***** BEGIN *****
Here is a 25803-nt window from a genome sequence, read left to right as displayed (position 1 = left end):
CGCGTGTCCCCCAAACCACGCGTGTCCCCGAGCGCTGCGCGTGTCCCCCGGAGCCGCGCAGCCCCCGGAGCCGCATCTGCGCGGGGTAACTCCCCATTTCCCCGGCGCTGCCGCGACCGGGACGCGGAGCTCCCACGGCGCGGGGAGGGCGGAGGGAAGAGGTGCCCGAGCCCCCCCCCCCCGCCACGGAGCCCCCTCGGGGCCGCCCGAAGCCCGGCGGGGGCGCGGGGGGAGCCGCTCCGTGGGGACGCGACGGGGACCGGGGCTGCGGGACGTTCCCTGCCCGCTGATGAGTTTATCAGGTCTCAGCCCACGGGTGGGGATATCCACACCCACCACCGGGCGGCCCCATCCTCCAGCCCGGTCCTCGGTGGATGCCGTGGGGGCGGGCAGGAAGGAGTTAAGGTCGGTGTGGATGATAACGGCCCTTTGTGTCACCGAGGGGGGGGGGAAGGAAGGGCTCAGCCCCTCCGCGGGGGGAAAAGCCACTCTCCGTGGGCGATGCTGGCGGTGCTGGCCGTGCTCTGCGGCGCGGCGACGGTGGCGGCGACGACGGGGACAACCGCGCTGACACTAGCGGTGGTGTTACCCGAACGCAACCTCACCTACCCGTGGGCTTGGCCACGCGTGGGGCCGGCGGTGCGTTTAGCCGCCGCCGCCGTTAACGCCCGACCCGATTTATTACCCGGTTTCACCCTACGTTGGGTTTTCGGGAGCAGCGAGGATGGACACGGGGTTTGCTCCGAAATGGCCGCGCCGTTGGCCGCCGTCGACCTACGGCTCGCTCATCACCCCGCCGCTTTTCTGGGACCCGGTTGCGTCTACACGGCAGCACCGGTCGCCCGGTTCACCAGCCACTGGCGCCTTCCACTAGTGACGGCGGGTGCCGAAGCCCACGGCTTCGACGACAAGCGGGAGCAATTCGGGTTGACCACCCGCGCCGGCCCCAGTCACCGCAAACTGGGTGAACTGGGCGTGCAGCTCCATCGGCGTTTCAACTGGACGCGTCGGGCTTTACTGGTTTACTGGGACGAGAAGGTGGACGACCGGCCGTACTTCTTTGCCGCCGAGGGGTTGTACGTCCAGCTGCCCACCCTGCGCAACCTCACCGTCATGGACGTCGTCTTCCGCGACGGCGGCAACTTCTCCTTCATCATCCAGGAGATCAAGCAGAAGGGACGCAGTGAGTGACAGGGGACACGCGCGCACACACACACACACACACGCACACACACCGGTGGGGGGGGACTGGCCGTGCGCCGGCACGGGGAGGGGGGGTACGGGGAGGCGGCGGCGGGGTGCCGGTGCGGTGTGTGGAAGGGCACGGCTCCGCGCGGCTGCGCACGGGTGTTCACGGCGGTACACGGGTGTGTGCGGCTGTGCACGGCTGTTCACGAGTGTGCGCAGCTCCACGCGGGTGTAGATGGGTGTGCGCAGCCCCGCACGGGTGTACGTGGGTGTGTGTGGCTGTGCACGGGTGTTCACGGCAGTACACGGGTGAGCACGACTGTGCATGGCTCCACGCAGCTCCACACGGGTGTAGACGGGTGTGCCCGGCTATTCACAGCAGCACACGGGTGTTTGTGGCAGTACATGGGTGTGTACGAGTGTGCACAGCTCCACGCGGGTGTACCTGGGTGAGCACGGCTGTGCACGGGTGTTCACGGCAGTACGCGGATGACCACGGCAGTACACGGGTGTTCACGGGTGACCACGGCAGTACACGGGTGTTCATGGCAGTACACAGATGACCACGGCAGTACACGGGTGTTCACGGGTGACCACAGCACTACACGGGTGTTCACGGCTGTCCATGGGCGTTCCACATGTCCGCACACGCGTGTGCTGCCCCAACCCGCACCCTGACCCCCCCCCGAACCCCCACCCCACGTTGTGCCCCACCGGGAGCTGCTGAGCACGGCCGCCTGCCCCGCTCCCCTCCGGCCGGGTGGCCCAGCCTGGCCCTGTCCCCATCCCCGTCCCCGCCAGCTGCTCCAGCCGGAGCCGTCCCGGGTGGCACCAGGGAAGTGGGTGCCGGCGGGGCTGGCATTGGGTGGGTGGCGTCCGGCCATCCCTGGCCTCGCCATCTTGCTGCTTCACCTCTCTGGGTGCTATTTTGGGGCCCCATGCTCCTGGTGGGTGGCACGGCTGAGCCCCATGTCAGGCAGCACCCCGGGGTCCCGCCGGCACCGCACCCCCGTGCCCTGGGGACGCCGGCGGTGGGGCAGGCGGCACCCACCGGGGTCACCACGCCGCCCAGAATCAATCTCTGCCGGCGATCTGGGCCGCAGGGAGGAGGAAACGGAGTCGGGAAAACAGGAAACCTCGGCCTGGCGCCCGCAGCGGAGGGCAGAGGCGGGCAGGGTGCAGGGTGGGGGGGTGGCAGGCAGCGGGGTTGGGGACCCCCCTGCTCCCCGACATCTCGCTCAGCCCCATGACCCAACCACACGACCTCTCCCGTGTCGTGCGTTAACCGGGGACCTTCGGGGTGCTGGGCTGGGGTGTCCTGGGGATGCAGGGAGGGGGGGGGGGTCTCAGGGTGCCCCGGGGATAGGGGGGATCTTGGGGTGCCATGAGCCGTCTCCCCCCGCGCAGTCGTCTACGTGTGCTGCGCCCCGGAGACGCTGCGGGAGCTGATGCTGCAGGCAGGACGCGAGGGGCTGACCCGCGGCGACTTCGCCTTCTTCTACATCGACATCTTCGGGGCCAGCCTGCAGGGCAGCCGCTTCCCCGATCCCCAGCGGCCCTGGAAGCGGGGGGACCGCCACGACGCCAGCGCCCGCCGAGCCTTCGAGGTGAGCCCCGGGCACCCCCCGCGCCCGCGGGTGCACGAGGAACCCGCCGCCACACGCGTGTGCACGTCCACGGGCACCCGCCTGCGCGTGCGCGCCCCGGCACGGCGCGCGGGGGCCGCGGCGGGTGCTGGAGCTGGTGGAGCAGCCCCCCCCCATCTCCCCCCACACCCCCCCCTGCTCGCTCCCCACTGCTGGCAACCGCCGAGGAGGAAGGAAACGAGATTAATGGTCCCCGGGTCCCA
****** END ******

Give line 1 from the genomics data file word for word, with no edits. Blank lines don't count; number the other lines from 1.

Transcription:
Here is a 25803-nt window from a genome sequence, read left to right as displayed (position 1 = left end):